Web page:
Grim, yes. It is also utterly absorbing. Townsend's prose is plain, clear, full of dialogue and direct action. There is occasional clumsiness, but the emotional clarity and honesty is so obvious that you easily forgive the odd stylistic trip-up.
Christopher is a long-term-unemployed bachelor hiding in a house full of old books with a Staffordshire bulldog for company. The novel begins with his discovery of a bag of aborted foetuses dumped in a ditch by a driver too lazy to go to the incinerator. This shocking event sends him on a bleak urban odyssey to track down his long-lost love, the unhappily married Angela. The abortion which ended their relationship haunts them both. When they encounter the hopeless, abusive Crackle and Tamara, it seems that their unhappy childlessness might be resolved.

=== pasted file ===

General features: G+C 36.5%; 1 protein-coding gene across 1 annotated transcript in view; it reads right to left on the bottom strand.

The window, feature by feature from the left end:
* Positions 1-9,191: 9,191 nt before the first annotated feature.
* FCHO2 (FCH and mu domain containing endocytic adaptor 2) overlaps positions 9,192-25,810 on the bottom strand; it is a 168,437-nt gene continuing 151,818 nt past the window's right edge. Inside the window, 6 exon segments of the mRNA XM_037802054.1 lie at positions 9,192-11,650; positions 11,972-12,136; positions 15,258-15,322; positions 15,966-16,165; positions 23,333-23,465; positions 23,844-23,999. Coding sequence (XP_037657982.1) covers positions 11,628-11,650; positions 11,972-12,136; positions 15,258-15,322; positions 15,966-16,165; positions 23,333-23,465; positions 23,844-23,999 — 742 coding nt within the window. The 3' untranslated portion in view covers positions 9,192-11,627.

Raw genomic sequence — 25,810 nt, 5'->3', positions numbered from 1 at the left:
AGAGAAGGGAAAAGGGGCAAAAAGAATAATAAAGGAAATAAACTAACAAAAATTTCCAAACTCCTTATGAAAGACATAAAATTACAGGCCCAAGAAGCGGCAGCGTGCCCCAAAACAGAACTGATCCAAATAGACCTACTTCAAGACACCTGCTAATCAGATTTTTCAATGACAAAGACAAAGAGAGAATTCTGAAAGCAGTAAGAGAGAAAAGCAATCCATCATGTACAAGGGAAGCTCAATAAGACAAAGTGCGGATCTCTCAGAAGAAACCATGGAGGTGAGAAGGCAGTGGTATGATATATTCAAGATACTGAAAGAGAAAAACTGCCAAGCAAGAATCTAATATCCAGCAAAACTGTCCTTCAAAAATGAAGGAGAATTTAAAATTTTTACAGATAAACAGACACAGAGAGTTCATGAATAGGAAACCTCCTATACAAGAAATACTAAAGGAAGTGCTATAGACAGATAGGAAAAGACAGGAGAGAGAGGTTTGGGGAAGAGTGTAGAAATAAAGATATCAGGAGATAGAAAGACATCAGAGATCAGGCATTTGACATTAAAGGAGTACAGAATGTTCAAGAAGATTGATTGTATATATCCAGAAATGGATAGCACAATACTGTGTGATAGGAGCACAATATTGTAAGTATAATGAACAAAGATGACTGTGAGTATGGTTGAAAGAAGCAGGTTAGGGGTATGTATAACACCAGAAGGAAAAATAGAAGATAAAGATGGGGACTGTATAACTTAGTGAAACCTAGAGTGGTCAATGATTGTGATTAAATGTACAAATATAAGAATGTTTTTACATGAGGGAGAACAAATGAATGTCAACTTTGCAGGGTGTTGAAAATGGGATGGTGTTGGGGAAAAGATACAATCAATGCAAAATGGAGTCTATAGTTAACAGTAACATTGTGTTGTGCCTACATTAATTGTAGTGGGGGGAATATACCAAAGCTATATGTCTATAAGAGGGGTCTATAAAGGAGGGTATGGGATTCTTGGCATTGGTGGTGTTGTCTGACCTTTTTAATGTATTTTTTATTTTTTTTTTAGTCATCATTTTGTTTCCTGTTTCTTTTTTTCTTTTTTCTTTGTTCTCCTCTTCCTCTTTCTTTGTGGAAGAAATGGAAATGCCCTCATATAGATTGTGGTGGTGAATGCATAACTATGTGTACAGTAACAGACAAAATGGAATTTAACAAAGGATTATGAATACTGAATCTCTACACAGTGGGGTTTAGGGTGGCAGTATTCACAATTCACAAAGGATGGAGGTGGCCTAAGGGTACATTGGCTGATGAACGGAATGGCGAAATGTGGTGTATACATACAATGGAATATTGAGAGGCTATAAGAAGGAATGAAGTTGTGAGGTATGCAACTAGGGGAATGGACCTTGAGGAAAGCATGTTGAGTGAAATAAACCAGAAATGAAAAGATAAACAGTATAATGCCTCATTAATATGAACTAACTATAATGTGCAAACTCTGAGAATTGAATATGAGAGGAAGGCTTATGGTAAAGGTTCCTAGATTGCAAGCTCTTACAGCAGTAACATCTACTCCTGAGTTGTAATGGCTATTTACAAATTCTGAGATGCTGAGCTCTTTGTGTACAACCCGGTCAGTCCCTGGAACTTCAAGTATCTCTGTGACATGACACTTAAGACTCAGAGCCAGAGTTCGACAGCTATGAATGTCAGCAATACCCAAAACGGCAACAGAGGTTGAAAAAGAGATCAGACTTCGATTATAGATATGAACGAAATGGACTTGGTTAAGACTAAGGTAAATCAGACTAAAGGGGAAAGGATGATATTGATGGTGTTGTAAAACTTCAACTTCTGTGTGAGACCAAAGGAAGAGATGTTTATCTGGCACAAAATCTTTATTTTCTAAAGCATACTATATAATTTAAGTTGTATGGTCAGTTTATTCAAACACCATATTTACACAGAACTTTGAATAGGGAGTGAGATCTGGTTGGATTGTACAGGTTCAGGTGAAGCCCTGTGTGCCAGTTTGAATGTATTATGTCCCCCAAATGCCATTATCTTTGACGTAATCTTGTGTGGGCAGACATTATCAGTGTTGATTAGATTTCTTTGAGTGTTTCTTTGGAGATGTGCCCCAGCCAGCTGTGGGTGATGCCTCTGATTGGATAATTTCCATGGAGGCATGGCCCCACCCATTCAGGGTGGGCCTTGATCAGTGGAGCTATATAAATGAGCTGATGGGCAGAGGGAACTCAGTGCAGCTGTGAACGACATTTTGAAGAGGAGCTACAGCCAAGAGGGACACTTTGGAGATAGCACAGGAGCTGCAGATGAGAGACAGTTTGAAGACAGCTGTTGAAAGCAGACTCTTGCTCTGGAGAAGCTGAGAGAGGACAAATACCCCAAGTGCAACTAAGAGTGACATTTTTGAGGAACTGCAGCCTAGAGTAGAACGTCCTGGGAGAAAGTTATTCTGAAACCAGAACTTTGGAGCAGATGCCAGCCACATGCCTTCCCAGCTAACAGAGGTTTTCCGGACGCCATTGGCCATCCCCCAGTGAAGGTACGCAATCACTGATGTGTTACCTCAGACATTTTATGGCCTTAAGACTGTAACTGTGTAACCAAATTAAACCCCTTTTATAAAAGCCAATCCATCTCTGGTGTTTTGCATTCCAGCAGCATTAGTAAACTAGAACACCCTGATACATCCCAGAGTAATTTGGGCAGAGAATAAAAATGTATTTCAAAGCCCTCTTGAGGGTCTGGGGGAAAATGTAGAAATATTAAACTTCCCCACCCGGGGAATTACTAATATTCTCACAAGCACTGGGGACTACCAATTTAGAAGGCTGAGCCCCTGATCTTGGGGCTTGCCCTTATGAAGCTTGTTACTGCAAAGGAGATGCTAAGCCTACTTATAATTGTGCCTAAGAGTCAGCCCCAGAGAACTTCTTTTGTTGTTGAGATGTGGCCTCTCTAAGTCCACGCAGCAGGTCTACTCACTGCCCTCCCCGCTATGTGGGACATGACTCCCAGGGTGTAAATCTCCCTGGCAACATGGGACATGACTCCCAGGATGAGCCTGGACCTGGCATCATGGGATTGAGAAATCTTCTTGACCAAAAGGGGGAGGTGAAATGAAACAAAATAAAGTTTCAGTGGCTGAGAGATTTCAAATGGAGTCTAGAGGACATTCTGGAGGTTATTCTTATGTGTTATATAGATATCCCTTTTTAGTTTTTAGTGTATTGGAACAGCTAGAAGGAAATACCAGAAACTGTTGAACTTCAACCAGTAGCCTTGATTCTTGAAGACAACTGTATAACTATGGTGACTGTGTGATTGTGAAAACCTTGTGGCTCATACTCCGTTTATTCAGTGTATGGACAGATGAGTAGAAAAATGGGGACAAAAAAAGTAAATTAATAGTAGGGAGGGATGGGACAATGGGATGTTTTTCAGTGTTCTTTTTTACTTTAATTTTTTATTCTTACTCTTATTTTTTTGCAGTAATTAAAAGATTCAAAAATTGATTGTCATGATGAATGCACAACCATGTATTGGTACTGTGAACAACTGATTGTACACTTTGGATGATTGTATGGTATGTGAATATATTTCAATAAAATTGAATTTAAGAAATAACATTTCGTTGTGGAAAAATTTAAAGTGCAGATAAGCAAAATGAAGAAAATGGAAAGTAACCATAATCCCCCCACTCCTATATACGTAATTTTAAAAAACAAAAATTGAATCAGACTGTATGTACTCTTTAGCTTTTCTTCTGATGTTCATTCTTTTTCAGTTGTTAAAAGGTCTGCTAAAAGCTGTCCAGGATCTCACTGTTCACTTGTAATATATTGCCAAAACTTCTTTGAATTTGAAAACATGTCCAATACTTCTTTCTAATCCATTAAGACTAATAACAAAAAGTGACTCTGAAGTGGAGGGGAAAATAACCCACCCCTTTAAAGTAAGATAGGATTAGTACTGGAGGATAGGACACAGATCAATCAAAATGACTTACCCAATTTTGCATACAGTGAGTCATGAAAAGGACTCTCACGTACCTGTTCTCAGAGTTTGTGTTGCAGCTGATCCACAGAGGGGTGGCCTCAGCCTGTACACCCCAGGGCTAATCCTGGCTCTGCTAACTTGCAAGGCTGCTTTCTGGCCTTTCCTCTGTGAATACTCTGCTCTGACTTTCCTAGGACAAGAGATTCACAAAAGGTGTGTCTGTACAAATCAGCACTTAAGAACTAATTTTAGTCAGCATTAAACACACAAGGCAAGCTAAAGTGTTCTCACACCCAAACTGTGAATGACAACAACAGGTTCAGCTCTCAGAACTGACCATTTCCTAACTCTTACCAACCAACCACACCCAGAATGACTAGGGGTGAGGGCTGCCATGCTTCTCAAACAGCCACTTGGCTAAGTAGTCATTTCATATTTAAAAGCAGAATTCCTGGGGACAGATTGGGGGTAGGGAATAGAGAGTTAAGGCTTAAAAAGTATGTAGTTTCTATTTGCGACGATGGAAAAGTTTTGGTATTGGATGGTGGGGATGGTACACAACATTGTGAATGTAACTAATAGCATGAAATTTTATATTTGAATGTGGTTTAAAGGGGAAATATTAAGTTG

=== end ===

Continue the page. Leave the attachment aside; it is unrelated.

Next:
A lesser writer might have tied up the loose ends too neatly, but Townsend offers the readers no easy resolution. Angela and Christopher are sympathetic protagonists, but nobody's motives are pure: she fantasises about the daughter she might have raised but her reasons for having had the abortion are horribly logical. His desire to nurture a child verges on psychosis.
In common with novelists such as Nell Dunn and Deborah Moggach, Townsend paints a contemporary landscape with utter conviction. When we first meet Angela, she is freezing at a bus-stop, watching "with impotent fury" as her husband drives past without seeing her. Their whole marriage is encapsulated in that one small incident. Townsend's unadorned prose masks a psychologically complex novel of almost painful subtlety.
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